"God does not play dice." --Albert Einstein
Since my Jan. 2 post, we've been discussing assumptions that science initially embraced, either explicitly or tacitly, only to abandon later as invalid or unnecessary. These include most of the following: dualism, determinism, reductionism, absolute time, absolute space, the principle of locality, materialism and realism. The last post addressed absolute time and space. Today we ring the death knell for determinism, the collateral damage of two revolutionary scientific developments of the 20th century. Let's review them in reverse historical order.
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"If I have seen further than others, it is by standing on the shoulders of giants," acknowledged Newton. He didn't name the giants, but it's clear that Galileo and Kepler were among them. Galileo Galilei, the father of experimental physics, laid foundations for the science of motion. Johannes Kepler, the "Protestant Galileo," laid the foundations of celestial mechanics. Both men developed descriptive laws. Galileo described the now-familiar parabolic trajectory of a thrown object; Kepler teased from Tycho Brahe's astronomical data the fact that the planets travel in elliptical orbits. Neither explained why.
It took the peculiar genius of Newton to move from descriptions of natural phenomena to explanations. By combining 1) his three laws of motion, 2) the calculus, which he termed "fluxions," and 3) an inverse-square law of gravitation, Newton proved that the planetary orbits naturally and exactly satisfy all three of Kepler's descriptive laws.
Newton's achievement was monumental. To those of his era, it seemed that Newton had illuminated every scientific corner, leaving nature bereft of secrets. The French mathematician Pierre Simon de Laplace, the "Newton of France," extrapolated beyond Newton to envision the day when science could predict the future "movements of the greatest bodies of the universe and those of the tiniest atom." What was necessary to preordain the future? "An intellect which at a certain moment would know all forces that set nature in motion, and all positions of all items of which nature is composed." The difficulties with Laplace's daemon, as this hypothesized intelligence became know, were practical rather than conceptual. By the 1950s Laplace's daemon was incarnate in the digital computer. Two decades later men stood on the moon, navigated there not by compass but by a digital daemon that could solve Newton's equations of celestial motion in real time.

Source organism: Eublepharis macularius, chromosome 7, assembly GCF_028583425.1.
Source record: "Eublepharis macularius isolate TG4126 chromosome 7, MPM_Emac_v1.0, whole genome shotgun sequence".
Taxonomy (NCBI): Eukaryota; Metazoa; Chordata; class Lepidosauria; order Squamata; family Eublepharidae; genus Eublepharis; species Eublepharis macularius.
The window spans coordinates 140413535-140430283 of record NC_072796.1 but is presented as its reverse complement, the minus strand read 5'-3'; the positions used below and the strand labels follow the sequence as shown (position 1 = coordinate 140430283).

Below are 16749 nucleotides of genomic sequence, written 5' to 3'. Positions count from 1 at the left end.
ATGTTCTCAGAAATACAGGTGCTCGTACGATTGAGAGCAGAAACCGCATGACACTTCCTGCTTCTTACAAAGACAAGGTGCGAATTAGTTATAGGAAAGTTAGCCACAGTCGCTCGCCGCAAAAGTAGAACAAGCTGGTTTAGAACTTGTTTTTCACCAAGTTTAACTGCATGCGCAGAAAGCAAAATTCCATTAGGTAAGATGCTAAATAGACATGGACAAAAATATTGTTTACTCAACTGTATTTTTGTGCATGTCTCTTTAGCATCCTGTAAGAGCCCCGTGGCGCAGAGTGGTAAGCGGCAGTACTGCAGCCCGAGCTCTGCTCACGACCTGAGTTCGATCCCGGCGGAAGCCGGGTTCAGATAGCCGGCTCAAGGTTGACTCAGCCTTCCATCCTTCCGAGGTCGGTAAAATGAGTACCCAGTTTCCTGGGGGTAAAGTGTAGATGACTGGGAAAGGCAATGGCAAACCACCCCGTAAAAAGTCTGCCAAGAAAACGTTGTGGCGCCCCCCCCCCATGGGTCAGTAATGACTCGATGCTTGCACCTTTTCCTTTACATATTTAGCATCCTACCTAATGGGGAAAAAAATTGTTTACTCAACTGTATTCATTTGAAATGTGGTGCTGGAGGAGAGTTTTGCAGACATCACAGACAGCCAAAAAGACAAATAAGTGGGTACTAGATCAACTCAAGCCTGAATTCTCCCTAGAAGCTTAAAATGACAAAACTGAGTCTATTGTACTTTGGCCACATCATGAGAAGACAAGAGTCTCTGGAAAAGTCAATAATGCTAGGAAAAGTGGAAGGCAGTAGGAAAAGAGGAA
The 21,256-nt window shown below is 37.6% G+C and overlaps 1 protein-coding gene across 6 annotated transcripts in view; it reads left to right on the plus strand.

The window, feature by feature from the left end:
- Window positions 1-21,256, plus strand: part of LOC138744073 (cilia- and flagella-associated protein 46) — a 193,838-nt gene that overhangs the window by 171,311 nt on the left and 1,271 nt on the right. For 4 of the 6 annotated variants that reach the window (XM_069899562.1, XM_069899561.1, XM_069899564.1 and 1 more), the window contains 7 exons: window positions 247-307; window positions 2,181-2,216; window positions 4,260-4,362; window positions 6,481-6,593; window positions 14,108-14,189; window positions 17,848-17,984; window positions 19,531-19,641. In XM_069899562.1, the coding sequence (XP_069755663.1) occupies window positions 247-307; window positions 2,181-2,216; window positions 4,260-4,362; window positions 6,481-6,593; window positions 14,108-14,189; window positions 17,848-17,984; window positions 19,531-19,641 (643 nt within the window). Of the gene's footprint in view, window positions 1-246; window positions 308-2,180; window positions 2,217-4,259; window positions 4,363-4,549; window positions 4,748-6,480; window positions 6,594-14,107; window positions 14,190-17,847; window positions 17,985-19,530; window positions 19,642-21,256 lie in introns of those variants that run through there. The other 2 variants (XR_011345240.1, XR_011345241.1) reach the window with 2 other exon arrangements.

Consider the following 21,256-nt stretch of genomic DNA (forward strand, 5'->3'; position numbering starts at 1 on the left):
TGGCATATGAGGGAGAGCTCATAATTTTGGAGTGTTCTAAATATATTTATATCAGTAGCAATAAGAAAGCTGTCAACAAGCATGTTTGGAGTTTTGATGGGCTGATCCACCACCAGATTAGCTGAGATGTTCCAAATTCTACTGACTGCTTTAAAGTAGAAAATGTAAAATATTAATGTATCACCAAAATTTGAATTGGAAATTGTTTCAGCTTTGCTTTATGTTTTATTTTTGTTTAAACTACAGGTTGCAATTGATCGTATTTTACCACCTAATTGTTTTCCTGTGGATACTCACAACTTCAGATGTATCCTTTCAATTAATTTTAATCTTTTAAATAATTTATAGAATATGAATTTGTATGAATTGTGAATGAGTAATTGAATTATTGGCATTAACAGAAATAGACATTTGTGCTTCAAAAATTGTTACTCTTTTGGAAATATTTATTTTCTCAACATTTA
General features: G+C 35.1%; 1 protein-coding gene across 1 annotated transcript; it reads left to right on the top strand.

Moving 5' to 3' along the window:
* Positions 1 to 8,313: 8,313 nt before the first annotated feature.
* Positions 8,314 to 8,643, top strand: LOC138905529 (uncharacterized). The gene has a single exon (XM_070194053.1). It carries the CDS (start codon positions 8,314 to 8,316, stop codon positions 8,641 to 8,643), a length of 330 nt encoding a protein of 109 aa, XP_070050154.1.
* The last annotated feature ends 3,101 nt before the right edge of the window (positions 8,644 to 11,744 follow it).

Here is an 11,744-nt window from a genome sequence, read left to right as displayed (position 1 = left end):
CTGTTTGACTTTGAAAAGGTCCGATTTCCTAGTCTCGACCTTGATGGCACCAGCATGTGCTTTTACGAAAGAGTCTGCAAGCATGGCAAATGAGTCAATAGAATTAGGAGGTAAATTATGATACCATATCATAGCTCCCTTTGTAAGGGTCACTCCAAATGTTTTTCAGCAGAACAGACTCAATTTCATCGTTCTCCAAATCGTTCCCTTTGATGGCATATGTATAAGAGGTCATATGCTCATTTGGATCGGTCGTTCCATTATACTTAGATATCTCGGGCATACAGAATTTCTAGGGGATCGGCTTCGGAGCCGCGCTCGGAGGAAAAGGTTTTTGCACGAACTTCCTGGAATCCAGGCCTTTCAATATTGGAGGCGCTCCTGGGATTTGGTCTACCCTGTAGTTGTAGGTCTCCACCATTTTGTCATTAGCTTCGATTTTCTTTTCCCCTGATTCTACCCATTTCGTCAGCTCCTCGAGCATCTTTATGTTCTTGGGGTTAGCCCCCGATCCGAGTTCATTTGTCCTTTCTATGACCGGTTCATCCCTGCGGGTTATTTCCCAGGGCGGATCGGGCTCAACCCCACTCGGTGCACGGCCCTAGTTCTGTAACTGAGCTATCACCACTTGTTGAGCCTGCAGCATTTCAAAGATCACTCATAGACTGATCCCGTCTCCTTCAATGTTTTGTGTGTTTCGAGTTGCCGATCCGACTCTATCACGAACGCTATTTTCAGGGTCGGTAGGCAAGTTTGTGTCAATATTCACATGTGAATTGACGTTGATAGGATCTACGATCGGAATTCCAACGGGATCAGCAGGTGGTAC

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Just as it seemed that the computer might fulfill the dream of scientific determinism, it turned against Laplace. The year was 1961, the place was MIT, and the person was Edward Lorenz, a meteorologist. While playing with a "toy" weather model on a primitive, vintage, vacuum-tube Royal McBee computer, Lorenz stumbled onto something unexpected: chaos.
Lorenz's system consisted of just three simple differential equations. However, the equations were nonlinear, a mathematical term indicating that the system's output is not directly proportional to its input. On impulse, Lorenz restarted an old computation at its midpoint in time. The old and new solutions followed nearly the same trajectories for a while, then they diverged dramatically, eventually losing all resemblance. Suspecting a computer malfunction, Lorenz checked and rechecked the Royal McBee. It was in perfect working order.
Pausing to ponder, Lorenz was stunned by the truth. For the original calculation, he had entered the initial data to six significant digits; in the repeat calculation, he had done so only to three. Tiny differences in the input were magnified by the system to yield enormous differences in output, a phenomenon known to mathematicians as sensitive dependence to initial conditions, and to the general public as the butterfly principle, thanks to James Gleick's bestseller Chaos (1988). In a nutshell, nonlinear systems can be extraordinarily sensitive to their initial states. Change the initial data a smidgeon and you'll get a wholly different solution.